“I thought our defense played great,” McBride said. “You’ve got the No. 1 scoring team at 10 points in the fourth quarter?You feel you’ve got them where you want them, you feel like you’re in great shape.”

And so some of the Utes couldn’t help but start to think that they’d be extending their Provo win streak to five and dashing the Cougars’ BCS aspirations.

“Obviously, we knew we had to stop them, but in the back of our heads, we were thinking, ‘We’ve got this,'” Dwinnell said.

And why not? With Hunter rushing 21 times for 106 yards, and Tate adding 64 more on the ground, Utah wound up with more than 34 minutes of possession time.

But when the Utes most needed to keep the ball in their hands, they couldn’t do it.

On Utah’s possession preceding Staley’s touchdown reception, Hunter was stuffed for one yard on a third-and-3, forcing Lewis to punt. On their next drive, the Utes had to give it up again when Tate ran for 2 yards on consecutive plays, and Rice’s third-down pass to Josh Lyman fell errantly to the ground.

“If we just get one first down or two first downs, we run some minutes off the clock and the game’s over,” Rice said. “We needed to put the hammer down and we didn’t.”

McBride was even more blunt about his team’s late-game come apart, stressing the importance of his team’s failure to continue the fundamentals all the way until the final whistle.

“All we needed was two first downs. If you can’t get two first downs, you don’t deserve to win,” McBride said. “If the offense just could have been a little more productive?”

Despite the final-minutes failings, Utah still had one more chance, though. Payne missed BYU’s last PAT attempt, and the kickoff gave the Utes the ball at their own 17 with 1:11 to go.

Rice completed consecutive passes of 16 and 13 yards to wideout Paris Jackson, then hit tight end Michael Richardson for a 22-yard gain. After three incompletions, Rice converted a fourth-and-10 on a bit of subterfuge, hitting offensive lineman Jordan Gross for a 13 yarder on a tackle-eligible play.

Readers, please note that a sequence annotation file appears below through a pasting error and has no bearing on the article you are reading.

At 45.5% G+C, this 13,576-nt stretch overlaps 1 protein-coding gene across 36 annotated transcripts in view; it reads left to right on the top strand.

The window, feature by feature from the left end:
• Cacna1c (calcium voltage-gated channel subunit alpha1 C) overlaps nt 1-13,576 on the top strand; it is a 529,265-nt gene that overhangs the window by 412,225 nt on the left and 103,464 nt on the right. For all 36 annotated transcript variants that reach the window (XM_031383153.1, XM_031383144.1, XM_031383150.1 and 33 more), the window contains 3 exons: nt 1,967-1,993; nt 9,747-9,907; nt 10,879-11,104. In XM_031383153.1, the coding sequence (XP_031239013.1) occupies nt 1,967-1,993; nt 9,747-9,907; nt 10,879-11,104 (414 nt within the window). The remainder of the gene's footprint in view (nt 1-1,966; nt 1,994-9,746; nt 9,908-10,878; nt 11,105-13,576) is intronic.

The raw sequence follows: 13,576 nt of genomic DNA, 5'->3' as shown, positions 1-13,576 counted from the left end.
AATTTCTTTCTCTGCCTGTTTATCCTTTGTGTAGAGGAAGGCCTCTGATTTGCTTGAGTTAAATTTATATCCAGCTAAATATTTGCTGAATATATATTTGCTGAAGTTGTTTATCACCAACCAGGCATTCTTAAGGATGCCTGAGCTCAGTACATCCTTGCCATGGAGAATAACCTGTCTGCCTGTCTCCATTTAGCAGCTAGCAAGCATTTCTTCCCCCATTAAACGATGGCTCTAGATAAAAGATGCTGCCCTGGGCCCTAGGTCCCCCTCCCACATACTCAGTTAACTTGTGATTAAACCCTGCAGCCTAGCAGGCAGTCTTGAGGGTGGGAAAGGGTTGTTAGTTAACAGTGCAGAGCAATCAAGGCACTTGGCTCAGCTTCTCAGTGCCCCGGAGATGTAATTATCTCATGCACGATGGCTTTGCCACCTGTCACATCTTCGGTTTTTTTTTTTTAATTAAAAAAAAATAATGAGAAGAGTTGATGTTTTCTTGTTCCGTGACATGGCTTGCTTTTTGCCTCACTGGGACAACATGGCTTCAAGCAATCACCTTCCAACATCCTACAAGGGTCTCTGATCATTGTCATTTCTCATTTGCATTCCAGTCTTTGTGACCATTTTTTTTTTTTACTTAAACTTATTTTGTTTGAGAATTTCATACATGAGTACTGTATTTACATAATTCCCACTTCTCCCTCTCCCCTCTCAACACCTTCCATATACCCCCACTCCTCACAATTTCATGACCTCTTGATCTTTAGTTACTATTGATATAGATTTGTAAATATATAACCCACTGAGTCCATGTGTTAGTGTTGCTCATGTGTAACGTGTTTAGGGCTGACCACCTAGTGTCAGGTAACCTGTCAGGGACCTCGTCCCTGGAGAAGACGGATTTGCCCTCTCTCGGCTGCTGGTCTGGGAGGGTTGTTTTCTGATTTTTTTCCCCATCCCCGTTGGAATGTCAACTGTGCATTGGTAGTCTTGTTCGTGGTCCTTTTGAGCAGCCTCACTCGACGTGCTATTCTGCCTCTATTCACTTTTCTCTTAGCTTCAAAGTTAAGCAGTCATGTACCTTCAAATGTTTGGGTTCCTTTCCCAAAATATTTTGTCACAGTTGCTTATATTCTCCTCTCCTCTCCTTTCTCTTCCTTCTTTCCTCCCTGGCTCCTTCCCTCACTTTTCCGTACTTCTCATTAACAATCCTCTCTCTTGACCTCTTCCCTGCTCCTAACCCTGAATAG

But, at BYU’s 30-yard-line, with 16 seconds to go, the Utes opted to try and get a little closer, not trusting placekicker Ryan Kaneshiro’s suspect leg strength?”If we’re outside the 20, he’s probably not going to be able to kick it,” McBride said?and the inability to even attempt a game tying field goal wound up haunting them.

Rice tried to hit Cliff Russell on the wide side of the field, only to have BYU sophomore corner Jernaro Gilford step in front, pick it off and return it to the 45 with seven seconds left.

“I just threw it a little too late, and I thought maybe Cliff ran his route a little shorter, and [Gilford] made a great break on it. But I probably should have gone to the other side of the field,” Rice said. “[I thought], ‘Oh, s***.’ I knew the game was over.”

Ultimately, the Utes knew they could have won it?probably should have won it. They did everything right?until the final six minutes of the final period.

“The coach always talks about winning the fourth quarter, and we just came up short,” said sophomore safety Arnold Parker. “We didn’t get it done.”